Korea, Japan clash over Kim sentence

By , Staff correspondent of The Christian Science Monitor

A political crisis of incalculable proportions looms between South Korea and Japan over the fate of South Korean dissident Kim Dae Jung. In Tokyo, Prime Minister Zenko Suzuki has taken the unprecedented step of warning that if Mr. Kim is executed, "Even if we want to continue to cooperate with South Korea, we will be unabel to do so." In a conversation with South Korea Ambassador Choi Kyung Nok, the usually mild-mannered prime minister also said that public opinion in Japan could incline toward increasing exchanges with North Korea in the event of Mr. Kim's execution.

Mr. Kim, former presidential candidate and the most prominent opponent of the present authoritarian South Korean administration, is in a prison cell awaiting the Supreme Court's ruling on his appeal against the death penalty pronounced on him by a military court Sept. 17. He was charged and found guilty of conspiring to overthrow the government.

Mr. Suzuki did not intend his remarks to be made public, but the South Korean press, which is entirely controlled by th Seoul government, has mounted a virulent cmpaign against the Suzuki comments, insisting that they constitute blatant interference in South Korea's domestic affairs.

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In the United States, representatives of the incoming Reagan administration also have expressed concern over Mr. Kim's fate, and Ambassador William Gleysteen, who has been in Washington for consultations, may be returning to his post next week armed with evidence that on this issue, there is no division between President Carter and his successor.

Western diplomats in seoul are reported to be inclining toward the belief that President Chun Doo Hwan is likely to order Mr. Kim's execution when the Supreme Court hands down its ruling some time next month.

Both in Tokyo and in Washington, there has been a dispute over what tactics would best help to save Mr. Kim. Some advocated public silence and private pressure, arguing that a chorus of public protests would only inflame the nationalistic, "we'll show them" mood of the military officers who are the backbone of the Chun administration. Only quiet diplomacy, this school believes , cna succeed in gaining a last-minute pardon for Mr. Kim from President Chun.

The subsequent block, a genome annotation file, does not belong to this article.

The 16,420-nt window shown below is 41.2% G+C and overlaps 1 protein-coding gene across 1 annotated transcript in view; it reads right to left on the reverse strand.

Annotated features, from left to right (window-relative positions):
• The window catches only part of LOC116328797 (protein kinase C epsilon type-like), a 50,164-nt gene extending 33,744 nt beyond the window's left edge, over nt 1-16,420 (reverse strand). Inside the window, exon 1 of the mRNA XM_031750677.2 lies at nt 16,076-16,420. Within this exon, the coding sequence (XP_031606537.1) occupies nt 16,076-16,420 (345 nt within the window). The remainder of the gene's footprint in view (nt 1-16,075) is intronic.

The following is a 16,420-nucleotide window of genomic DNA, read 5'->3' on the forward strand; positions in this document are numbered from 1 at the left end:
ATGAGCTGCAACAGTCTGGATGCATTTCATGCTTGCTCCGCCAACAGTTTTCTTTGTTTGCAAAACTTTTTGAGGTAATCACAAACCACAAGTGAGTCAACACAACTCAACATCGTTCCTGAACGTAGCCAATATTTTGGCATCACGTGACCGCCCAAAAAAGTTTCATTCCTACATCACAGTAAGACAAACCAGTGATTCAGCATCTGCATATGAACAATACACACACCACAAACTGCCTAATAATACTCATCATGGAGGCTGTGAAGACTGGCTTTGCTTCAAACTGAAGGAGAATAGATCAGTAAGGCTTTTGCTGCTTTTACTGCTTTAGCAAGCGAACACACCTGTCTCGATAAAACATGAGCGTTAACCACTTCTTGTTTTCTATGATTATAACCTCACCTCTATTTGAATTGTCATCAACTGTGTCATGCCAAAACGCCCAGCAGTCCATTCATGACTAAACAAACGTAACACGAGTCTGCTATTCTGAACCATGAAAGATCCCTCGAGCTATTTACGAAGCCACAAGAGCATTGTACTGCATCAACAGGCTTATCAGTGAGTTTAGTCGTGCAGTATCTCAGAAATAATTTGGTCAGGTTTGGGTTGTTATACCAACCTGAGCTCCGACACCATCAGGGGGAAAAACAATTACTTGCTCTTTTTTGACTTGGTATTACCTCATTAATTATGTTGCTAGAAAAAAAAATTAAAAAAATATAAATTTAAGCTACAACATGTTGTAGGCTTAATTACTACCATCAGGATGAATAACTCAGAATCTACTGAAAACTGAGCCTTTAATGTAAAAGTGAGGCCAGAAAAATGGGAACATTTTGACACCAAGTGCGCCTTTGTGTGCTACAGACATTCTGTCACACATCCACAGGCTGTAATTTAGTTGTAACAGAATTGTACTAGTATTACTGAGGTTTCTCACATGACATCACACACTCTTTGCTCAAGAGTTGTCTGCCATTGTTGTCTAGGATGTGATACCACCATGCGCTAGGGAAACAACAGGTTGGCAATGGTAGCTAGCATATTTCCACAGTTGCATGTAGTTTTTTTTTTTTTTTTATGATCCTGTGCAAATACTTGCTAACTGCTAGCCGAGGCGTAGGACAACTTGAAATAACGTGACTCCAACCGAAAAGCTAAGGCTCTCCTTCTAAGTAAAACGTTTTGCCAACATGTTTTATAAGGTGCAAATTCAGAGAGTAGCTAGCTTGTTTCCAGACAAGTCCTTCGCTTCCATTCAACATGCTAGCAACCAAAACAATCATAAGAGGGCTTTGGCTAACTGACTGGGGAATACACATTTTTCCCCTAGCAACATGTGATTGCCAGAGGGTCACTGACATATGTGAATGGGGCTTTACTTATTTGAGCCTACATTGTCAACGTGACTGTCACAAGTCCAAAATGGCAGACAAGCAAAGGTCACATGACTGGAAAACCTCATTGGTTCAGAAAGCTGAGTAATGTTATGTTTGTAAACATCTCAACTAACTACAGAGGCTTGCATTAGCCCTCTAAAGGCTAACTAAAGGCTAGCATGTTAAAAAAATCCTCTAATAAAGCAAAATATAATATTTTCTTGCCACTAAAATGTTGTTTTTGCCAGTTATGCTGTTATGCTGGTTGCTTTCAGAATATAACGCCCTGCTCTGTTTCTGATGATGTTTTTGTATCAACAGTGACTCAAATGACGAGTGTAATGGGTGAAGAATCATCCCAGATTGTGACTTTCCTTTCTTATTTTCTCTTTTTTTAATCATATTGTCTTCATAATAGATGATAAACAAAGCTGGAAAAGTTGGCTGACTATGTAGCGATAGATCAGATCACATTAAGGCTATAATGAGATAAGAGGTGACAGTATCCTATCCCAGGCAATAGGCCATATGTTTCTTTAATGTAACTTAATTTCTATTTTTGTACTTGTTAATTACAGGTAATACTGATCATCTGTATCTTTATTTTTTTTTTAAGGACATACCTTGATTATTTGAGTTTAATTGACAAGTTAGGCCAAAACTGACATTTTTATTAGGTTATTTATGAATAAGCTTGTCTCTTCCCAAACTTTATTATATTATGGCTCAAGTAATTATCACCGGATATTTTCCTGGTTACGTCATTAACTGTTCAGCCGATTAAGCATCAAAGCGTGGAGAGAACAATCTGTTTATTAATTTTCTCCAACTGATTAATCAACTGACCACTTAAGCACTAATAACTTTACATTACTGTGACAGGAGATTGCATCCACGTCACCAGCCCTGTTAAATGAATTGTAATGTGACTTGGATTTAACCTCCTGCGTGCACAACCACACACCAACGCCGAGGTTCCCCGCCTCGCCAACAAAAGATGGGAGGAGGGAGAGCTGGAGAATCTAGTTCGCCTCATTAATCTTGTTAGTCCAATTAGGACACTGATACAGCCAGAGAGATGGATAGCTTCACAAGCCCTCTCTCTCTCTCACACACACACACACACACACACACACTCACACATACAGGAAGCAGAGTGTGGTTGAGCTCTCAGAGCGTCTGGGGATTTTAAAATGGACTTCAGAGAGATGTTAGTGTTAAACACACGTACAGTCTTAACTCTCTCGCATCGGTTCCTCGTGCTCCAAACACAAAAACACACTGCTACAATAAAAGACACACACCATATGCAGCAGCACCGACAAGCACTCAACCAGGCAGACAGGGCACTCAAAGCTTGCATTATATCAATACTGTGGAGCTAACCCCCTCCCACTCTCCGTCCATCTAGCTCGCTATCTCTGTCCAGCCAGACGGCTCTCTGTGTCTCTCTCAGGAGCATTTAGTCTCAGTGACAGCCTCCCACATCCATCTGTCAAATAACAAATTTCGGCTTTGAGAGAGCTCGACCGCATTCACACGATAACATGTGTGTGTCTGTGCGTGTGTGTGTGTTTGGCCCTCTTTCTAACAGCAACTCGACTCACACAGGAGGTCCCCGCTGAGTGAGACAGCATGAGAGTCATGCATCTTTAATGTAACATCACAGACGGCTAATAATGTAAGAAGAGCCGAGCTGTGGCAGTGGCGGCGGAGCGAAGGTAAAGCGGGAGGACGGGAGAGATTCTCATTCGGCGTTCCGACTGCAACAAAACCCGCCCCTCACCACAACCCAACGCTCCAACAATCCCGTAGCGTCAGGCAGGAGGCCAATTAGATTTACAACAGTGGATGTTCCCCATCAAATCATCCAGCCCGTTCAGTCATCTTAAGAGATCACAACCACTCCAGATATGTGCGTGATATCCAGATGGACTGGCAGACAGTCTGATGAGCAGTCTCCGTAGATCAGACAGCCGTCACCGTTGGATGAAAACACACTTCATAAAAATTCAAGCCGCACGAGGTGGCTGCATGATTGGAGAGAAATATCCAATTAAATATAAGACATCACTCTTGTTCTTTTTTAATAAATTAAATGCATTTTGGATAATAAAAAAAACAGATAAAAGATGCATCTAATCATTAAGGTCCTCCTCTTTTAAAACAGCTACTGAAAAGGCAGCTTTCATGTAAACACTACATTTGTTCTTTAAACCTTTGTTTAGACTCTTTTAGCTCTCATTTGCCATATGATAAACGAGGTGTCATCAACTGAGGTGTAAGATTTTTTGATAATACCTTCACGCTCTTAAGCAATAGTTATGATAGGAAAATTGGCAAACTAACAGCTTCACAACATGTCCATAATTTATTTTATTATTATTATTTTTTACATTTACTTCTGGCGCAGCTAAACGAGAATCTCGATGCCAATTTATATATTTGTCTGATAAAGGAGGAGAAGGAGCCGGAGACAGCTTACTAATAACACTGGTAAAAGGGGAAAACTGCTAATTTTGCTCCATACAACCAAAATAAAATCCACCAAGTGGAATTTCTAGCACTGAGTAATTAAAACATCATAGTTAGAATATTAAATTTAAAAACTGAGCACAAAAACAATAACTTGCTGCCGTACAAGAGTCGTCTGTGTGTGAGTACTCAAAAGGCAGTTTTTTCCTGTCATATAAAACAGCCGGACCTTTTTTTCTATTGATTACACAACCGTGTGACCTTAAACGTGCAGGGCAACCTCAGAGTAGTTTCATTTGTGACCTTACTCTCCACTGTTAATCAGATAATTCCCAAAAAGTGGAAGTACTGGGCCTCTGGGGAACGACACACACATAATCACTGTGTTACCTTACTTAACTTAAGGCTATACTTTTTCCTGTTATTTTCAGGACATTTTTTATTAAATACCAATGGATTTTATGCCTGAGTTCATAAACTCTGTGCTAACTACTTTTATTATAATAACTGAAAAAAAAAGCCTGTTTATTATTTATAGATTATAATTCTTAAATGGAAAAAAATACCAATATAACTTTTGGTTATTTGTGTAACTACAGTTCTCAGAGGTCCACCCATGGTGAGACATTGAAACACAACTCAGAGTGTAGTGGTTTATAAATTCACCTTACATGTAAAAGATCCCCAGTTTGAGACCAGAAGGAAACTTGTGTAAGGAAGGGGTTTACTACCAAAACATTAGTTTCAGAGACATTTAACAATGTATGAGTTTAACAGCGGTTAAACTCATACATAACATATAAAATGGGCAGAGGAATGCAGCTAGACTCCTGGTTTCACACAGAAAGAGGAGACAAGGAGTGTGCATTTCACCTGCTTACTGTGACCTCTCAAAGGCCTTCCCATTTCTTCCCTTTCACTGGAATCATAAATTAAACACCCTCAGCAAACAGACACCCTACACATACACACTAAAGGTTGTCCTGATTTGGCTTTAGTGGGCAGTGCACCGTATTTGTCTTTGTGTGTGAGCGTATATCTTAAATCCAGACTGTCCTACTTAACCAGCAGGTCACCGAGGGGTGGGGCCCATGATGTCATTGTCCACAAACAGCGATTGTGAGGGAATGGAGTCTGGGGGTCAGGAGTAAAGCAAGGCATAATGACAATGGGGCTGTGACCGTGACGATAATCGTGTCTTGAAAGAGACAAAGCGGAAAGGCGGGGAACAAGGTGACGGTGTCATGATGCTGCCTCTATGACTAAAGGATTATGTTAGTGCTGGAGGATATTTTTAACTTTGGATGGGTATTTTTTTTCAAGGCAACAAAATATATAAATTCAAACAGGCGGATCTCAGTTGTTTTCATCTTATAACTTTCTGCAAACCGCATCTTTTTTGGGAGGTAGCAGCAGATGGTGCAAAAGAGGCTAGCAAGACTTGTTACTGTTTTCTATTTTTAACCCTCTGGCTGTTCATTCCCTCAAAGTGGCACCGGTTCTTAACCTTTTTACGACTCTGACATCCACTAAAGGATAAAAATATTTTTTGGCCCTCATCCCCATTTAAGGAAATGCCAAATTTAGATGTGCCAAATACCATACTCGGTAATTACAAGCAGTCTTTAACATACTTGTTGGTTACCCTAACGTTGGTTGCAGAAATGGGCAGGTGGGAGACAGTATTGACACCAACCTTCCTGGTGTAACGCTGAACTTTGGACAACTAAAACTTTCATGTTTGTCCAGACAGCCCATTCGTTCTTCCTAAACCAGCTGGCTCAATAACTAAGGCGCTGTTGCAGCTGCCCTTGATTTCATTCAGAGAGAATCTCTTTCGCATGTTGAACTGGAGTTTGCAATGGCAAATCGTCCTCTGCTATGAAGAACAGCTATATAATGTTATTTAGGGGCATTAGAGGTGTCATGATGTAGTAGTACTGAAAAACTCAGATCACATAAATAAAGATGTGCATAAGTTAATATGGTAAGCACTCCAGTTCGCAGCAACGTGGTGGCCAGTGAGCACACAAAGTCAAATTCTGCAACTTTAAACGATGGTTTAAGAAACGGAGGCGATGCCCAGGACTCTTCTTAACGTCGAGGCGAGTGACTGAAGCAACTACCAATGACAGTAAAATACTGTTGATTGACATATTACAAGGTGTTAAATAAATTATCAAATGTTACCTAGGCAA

Others maintain that Mr. Kim can be saved only by a continuation of forceful public pressure from all South Korea's major allies and economic partners -- the United States, Japan, and Western Europe.

The aim of such pressure would be to convince the South Korean authorities that Western governments have to be responsive to public opinion in their own countries, and that the execution of Mr. Kim would endanger -- if not entirely cut off -- the kind of economic cooperation under which a small, resourcepoor country like South Korea has prospered in the markets of the world.

At first, both in the United States and Japan, advocates of the "speak softly" school seem to have been in the ascendancy. But as indications have mounted that President Chum may allow the death verdict to stand, the advocates of public pressure have gained ground.

Japan, unlike the United States, has no defense ties with South Korea and cannot use pressure in this area. But Japan is Korea's closest neighbor and largest trading partner. Although Japan's ruling Liberal-Democrats have consistently supported friendly political relations and close economic ties with South Korea, the opposition Socialists have opposed such ties with equal consistency on the grounds that it is an authoritarian, undemocratic country.

While the Socialists are scarcelyn impartial in that they maintain friendly relations with communist North Korea, even among Liberal-Democrats and conservative businessmen there has been of late a noticeable swing away from South Korea and toward North Korea. This swing as yet is scarcely an avalanche, but a shock action such as the execution of Mr. Kim could change the atmosphere here overnight. In that sense political observers believe Mr. Suzuki was only putting forth a well-grounded political analysis when he spoke with the South Korean ambassador.

Korean-Japanese relations are delicate because of Japan's past history of colonial overlordship over Korea, and South Koreans often say bitterly that those Japanese who oppose the authoritarianism of the South take no account of the far more repressive communist totalitarianism of the North.

But there is widespread personal sympathy for Kim Dae Jung in Japan, partly because he was kidnapped by South Korea intelligence agents from a Tokyo hotel in 1973 and whisked back to Seoul in utter disregard of Japanese sovereignty. Whatever Seoul's orchestrated reactions against Mr. Suzuki's remarks may be, there is no question that Mr. Kim's execution would precipitate a political crisis of the first order in Japan and reopen the sensitive question of the "political settlement" of 1975 whereby the Japanese government accepted -- albeit reluctantly -- Seoul's apologies over the 1973 kidnapping incident.

Meanwhile all Kim Il Sung, the ruler of communist North Korea, has to do is to wait. Crises between South Korea and its two most important friends -- the United States and Japan -- can only the help Marshal Kim in the new image he seems to be trying to project of economic reasonableness and political detente.

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